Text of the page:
What could parties do?

  • Field equal numbers of male and female candidates overall.
  • Ensure that nominations for target wards specifically and target local authority areas more generally are equally distributed between male and female candidates.
  • Where parties are standing more than one candidate in a council ward, these should be gender-balanced tickets.
  • If parties distributing literature suggesting how voters should rank candidates (as the SNP is doing in some local authority areas), parties could suggest that voters rank female candidates first on their ballots.

However, the reluctance of the major parties to make equality guarantees and wider trends of slippage in women’s representation over time raises the question as to whether women’s representation is too important to be left up to political parties. Has the time come to consider statutory quotas, by which we mean legislation which requires parties to take positive action on women’s representation, following the example of countries like Spain, Belgium, France, and even the Republic of Ireland, which is currently drawing up electoral quota legislation?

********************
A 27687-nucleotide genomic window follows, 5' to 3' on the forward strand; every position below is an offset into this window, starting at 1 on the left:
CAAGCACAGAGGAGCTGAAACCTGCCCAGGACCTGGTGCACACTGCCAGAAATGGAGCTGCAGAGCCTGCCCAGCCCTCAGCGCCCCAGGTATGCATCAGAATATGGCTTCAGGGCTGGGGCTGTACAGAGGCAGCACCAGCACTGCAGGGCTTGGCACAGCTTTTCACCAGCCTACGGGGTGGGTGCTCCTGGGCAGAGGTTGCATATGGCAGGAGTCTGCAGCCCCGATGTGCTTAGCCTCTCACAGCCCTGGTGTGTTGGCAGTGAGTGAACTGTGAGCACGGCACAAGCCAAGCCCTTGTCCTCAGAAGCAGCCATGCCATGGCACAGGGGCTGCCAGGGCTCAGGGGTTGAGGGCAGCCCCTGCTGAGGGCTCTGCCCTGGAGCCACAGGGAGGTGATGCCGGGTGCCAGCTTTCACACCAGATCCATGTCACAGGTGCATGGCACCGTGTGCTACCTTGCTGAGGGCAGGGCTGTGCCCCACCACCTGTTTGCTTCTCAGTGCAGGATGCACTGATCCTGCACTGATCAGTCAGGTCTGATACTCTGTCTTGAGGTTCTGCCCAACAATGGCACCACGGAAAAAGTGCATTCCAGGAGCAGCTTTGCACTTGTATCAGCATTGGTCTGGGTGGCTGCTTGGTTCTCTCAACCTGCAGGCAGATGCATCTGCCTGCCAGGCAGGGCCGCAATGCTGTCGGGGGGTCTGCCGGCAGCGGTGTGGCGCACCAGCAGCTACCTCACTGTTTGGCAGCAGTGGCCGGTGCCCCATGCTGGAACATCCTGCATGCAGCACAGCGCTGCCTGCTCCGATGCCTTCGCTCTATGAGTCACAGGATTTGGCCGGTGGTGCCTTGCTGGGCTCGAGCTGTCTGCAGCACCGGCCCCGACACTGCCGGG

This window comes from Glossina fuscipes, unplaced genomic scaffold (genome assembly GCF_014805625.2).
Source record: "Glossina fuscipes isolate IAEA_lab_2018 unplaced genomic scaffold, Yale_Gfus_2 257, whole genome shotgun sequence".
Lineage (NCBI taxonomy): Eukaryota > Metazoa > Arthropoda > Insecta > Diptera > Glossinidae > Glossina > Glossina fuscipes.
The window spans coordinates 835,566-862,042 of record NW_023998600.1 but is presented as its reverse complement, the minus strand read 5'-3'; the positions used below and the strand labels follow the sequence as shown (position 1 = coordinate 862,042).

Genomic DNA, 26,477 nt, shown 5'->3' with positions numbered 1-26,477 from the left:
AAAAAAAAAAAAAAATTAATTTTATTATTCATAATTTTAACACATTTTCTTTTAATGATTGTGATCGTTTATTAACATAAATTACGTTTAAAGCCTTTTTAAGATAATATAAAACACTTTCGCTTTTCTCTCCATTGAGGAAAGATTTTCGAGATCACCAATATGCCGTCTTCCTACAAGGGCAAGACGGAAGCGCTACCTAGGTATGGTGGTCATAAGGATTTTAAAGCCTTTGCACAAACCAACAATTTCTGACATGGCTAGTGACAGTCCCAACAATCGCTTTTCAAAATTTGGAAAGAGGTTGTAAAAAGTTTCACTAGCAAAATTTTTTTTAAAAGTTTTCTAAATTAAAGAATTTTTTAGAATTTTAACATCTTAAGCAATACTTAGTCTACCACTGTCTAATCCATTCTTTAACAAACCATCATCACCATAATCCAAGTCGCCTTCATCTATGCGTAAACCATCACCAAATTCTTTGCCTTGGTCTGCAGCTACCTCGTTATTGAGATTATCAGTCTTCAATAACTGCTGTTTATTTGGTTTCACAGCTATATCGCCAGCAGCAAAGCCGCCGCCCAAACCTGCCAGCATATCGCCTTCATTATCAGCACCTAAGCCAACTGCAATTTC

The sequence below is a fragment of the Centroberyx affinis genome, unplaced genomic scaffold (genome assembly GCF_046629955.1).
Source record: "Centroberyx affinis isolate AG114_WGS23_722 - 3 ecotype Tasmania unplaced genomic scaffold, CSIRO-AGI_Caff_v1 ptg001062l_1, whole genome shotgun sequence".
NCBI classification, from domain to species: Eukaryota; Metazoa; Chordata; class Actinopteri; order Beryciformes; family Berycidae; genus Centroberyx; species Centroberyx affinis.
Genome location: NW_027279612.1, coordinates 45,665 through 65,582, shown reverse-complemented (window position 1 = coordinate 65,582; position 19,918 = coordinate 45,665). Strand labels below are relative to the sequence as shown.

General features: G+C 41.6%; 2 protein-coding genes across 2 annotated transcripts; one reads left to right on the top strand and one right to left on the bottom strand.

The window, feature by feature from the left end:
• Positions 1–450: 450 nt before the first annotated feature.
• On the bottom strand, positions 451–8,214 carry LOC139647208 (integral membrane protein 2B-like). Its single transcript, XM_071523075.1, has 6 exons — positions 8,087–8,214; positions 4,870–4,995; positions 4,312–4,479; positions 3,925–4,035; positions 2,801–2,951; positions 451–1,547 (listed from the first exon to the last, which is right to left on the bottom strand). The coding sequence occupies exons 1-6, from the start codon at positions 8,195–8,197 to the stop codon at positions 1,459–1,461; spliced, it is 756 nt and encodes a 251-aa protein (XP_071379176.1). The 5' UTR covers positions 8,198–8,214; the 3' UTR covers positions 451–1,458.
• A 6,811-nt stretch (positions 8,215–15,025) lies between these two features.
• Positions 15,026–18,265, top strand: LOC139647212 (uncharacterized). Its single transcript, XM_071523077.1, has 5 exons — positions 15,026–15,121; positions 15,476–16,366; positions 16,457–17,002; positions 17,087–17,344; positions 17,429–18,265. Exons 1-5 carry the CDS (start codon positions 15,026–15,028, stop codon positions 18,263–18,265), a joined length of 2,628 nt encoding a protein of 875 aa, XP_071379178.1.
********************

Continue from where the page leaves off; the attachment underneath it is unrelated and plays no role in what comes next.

Why does women’s representation matter? It is widely accepted that men and women should play an equal role in political decision-making to ensure legitimacy, representativeness and quality. We need local councils that look like their communities and that also draw upon ‘all talents.’ How can we afford for it to be otherwise? Indeed, recent media coverage has begun to talk about the ‘merit’ of women’s representation, for example, highlighting the paucity of talented Labour men at Holyrood [5].